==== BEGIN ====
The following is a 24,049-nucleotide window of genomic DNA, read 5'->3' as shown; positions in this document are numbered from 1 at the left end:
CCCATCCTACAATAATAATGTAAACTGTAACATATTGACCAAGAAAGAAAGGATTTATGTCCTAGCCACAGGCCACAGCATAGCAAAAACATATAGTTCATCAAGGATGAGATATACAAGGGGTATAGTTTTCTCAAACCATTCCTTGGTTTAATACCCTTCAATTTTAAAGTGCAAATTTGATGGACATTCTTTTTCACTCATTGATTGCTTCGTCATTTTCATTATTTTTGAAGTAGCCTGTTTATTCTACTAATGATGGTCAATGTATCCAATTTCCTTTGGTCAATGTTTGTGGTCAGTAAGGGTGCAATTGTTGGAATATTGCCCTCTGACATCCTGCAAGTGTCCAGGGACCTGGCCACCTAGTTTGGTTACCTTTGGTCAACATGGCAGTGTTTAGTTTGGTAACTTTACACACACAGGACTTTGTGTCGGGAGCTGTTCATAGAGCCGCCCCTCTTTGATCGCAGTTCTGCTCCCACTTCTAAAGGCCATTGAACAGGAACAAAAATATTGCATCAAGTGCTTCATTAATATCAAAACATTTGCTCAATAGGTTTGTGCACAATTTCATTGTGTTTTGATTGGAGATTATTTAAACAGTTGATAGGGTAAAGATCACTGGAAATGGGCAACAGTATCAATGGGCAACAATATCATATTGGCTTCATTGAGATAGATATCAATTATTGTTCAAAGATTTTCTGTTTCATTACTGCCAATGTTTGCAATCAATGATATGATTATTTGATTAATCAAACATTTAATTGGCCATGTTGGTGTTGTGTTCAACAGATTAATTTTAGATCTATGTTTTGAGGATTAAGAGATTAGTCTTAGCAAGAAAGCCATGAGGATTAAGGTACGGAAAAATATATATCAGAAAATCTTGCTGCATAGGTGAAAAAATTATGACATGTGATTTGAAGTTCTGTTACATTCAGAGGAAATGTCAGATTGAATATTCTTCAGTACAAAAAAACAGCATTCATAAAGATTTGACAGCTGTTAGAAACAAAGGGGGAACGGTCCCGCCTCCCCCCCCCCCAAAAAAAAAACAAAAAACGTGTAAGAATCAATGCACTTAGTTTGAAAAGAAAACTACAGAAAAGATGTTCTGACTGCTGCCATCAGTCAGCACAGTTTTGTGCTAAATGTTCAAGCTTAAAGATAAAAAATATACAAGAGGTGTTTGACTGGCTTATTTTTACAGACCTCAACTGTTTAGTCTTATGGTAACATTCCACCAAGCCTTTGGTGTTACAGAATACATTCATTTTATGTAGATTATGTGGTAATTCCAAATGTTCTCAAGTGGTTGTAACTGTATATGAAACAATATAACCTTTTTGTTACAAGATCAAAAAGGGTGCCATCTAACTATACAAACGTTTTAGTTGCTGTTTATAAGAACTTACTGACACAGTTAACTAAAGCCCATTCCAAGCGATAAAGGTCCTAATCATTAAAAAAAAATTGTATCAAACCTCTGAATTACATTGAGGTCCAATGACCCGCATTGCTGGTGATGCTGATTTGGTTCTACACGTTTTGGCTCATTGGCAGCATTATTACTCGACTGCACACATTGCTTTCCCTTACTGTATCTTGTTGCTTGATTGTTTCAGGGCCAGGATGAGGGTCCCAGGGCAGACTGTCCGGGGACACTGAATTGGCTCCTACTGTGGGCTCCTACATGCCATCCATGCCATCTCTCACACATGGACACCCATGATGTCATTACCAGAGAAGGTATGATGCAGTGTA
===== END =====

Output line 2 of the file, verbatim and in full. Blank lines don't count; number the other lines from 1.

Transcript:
CCCATCCTACAATAATAATGTAAACTGTAACATATTGACCAAGAAAGAAAGGATTTATGTCCTAGCCACAGGCCACAGCATAGCAAAAACATATAGTTCATCAAGGATGAGATATACAAGGGGTATAGTTTTCTCAAACCATTCCTTGGTTTAATACCCTTCAATTTTAAAGTGCAAATTTGATGGACATTCTTTTTCACTCATTGATTGCTTCGTCATTTTCATTATTTTTGAAGTAGCCTGTTTATTCTACTAATGATGGTCAATGTATCCAATTTCCTTTGGTCAATGTTTGTGGTCAGTAAGGGTGCAATTGTTGGAATATTGCCCTCTGACATCCTGCAAGTGTCCAGGGACCTGGCCACCTAGTTTGGTTACCTTTGGTCAACATGGCAGTGTTTAGTTTGGTAACTTTACACACACAGGACTTTGTGTCGGGAGCTGTTCATAGAGCCGCCCCTCTTTGATCGCAGTTCTGCTCCCACTTCTAAAGGCCATTGAACAGGAACAAAAATATTGCATCAAGTGCTTCATTAATATCAAAACATTTGCTCAATAGGTTTGTGCACAATTTCATTGTGTTTTGATTGGAGATTATTTAAACAGTTGATAGGGTAAAGATCACTGGAAATGGGCAACAGTATCAATGGGCAACAATATCATATTGGCTTCATTGAGATAGATATCAATTATTGTTCAAAGATTTTCTGTTTCATTACTGCCAATGTTTGCAATCAATGATATGATTATTTGATTAATCAAACATTTAATTGGCCATGTTGGTGTTGTGTTCAACAGATTAATTTTAGATCTATGTTTTGAGGATTAAGAGATTAGTCTTAGCAAGAAAGCCATGAGGATTAAGGTACGGAAAAATATATATCAGAAAATCTTGCTGCATAGGTGAAAAAATTATGACATGTGATTTGAAGTTCTGTTACATTCAGAGGAAATGTCAGATTGAATATTCTTCAGTACAAAAAAACAGCATTCATAAAGATTTGACAGCTGTTAGAAACAAAGGGGGAACGGTCCCGCCTCCCCCCCCCCCAAAAAAAAAACAAAAAACGTGTAAGAATCAATGCACTTAGTTTGAAAAGAAAACTACAGAAAAGATGTTCTGACTGCTGCCATCAGTCAGCACAGTTTTGTGCTAAATGTTCAAGCTTAAAGATAAAAAATATACAAGAGGTGTTTGACTGGCTTATTTTTACAGACCTCAACTGTTTAGTCTTATGGTAACATTCCACCAAGCCTTTGGTGTTACAGAATACATTCATTTTATGTAGATTATGTGGTAATTCCAAATGTTCTCAAGTGGTTGTAACTGTATATGAAACAATATAACCTTTTTGTTACAAGATCAAAAAGGGTGCCATCTAACTATACAAACGTTTTAGTTGCTGTTTATAAGAACTTACTGACACAGTTAACTAAAGCCCATTCCAAGCGATAAAGGTCCTAATCATTAAAAAAAAATTGTATCAAACCTCTGAATTACATTGAGGTCCAATGACCCGCATTGCTGGTGATGCTGATTTGGTTCTACACGTTTTGGCTCATTGGCAGCATTATTACTCGACTGCACACATTGCTTTCCCTTACTGTATCTTGTTGCTTGATTGTTTCAGGGCCAGGATGAGGGTCCCAGGGCAGACTGTCCGGGGACACTGAATTGGCTCCTACTGTGGGCTCCTACATGCCATCCATGCCATCTCTCACACATGGACACCCATGATGTCATTACCAGAGAAGGTATGATGCAGTGTA